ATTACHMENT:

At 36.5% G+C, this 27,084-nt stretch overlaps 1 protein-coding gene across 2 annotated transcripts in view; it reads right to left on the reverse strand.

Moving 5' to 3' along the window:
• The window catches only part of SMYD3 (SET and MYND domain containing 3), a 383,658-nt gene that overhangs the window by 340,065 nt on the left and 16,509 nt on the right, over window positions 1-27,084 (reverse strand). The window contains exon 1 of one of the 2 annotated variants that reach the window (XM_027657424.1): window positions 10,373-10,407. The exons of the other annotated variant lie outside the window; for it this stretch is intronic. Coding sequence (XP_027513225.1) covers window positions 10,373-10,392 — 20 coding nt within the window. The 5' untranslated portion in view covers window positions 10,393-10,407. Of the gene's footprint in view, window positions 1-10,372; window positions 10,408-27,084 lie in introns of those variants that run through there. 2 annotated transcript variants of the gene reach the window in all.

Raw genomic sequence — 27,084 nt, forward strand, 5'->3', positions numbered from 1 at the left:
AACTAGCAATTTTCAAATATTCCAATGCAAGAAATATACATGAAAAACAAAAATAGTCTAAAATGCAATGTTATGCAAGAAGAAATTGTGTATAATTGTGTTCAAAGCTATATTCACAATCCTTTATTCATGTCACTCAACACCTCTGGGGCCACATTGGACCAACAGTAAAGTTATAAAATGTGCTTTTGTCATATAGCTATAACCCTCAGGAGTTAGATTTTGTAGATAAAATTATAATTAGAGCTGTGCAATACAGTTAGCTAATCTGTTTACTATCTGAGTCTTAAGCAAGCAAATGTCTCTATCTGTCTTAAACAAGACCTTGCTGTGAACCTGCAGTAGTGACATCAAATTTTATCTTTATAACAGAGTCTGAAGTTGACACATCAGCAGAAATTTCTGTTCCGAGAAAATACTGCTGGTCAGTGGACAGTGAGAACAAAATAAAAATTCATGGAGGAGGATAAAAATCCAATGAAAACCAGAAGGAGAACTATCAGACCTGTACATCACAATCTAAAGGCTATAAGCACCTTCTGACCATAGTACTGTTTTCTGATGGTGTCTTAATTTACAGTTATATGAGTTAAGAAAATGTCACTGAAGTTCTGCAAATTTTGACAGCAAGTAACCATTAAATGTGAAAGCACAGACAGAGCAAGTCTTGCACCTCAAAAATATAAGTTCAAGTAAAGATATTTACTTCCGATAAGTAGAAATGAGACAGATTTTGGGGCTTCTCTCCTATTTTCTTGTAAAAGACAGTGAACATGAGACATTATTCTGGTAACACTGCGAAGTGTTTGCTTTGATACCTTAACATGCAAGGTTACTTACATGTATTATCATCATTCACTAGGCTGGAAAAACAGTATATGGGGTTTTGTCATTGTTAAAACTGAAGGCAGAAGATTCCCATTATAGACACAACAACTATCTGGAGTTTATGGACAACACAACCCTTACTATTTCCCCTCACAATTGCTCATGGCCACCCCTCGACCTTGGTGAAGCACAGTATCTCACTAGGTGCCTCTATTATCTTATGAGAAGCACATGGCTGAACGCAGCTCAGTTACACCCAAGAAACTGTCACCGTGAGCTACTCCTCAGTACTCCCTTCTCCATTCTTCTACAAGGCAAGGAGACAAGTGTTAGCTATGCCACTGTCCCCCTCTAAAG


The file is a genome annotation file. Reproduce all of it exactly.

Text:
At 36.5% G+C, this 27,084-nt stretch overlaps 1 protein-coding gene across 2 annotated transcripts in view; it reads right to left on the reverse strand.

Moving 5' to 3' along the window:
• The window catches only part of SMYD3 (SET and MYND domain containing 3), a 383,658-nt gene that overhangs the window by 340,065 nt on the left and 16,509 nt on the right, over window positions 1-27,084 (reverse strand). The window contains exon 1 of one of the 2 annotated variants that reach the window (XM_027657424.1): window positions 10,373-10,407. The exons of the other annotated variant lie outside the window; for it this stretch is intronic. Coding sequence (XP_027513225.1) covers window positions 10,373-10,392 — 20 coding nt within the window. The 5' untranslated portion in view covers window positions 10,393-10,407. Of the gene's footprint in view, window positions 1-10,372; window positions 10,408-27,084 lie in introns of those variants that run through there. 2 annotated transcript variants of the gene reach the window in all.

Raw genomic sequence — 27,084 nt, forward strand, 5'->3', positions numbered from 1 at the left:
AACTAGCAATTTTCAAATATTCCAATGCAAGAAATATACATGAAAAACAAAAATAGTCTAAAATGCAATGTTATGCAAGAAGAAATTGTGTATAATTGTGTTCAAAGCTATATTCACAATCCTTTATTCATGTCACTCAACACCTCTGGGGCCACATTGGACCAACAGTAAAGTTATAAAATGTGCTTTTGTCATATAGCTATAACCCTCAGGAGTTAGATTTTGTAGATAAAATTATAATTAGAGCTGTGCAATACAGTTAGCTAATCTGTTTACTATCTGAGTCTTAAGCAAGCAAATGTCTCTATCTGTCTTAAACAAGACCTTGCTGTGAACCTGCAGTAGTGACATCAAATTTTATCTTTATAACAGAGTCTGAAGTTGACACATCAGCAGAAATTTCTGTTCCGAGAAAATACTGCTGGTCAGTGGACAGTGAGAACAAAATAAAAATTCATGGAGGAGGATAAAAATCCAATGAAAACCAGAAGGAGAACTATCAGACCTGTACATCACAATCTAAAGGCTATAAGCACCTTCTGACCATAGTACTGTTTTCTGATGGTGTCTTAATTTACAGTTATATGAGTTAAGAAAATGTCACTGAAGTTCTGCAAATTTTGACAGCAAGTAACCATTAAATGTGAAAGCACAGACAGAGCAAGTCTTGCACCTCAAAAATATAAGTTCAAGTAAAGATATTTACTTCCGATAAGTAGAAATGAGACAGATTTTGGGGCTTCTCTCCTATTTTCTTGTAAAAGACAGTGAACATGAGACATTATTCTGGTAACACTGCGAAGTGTTTGCTTTGATACCTTAACATGCAAGGTTACTTACATGTATTATCATCATTCACTAGGCTGGAAAAACAGTATATGGGGTTTTGTCATTGTTAAAACTGAAGGCAGAAGATTCCCATTATAGACACAACAACTATCTGGAGTTTATGGACAACACAACCCTTACTATTTCCCCTCACAATTGCTCATGGCCACCCCTCGACCTTGGTGAAGCACAGTATCTCACTAGGTGCCTCTATTATCTTATGAGAAGCACATGGCTGAACGCAGCTCAGTTACACCCAAGAAACTGTCACCGTGAGCTACTCCTCAGTACTCCCTTCTCCATTCTTCTACAAGGCAAGGAGACAAGTGTTAGCTATGCCACTGTCCCCCTCTAAAG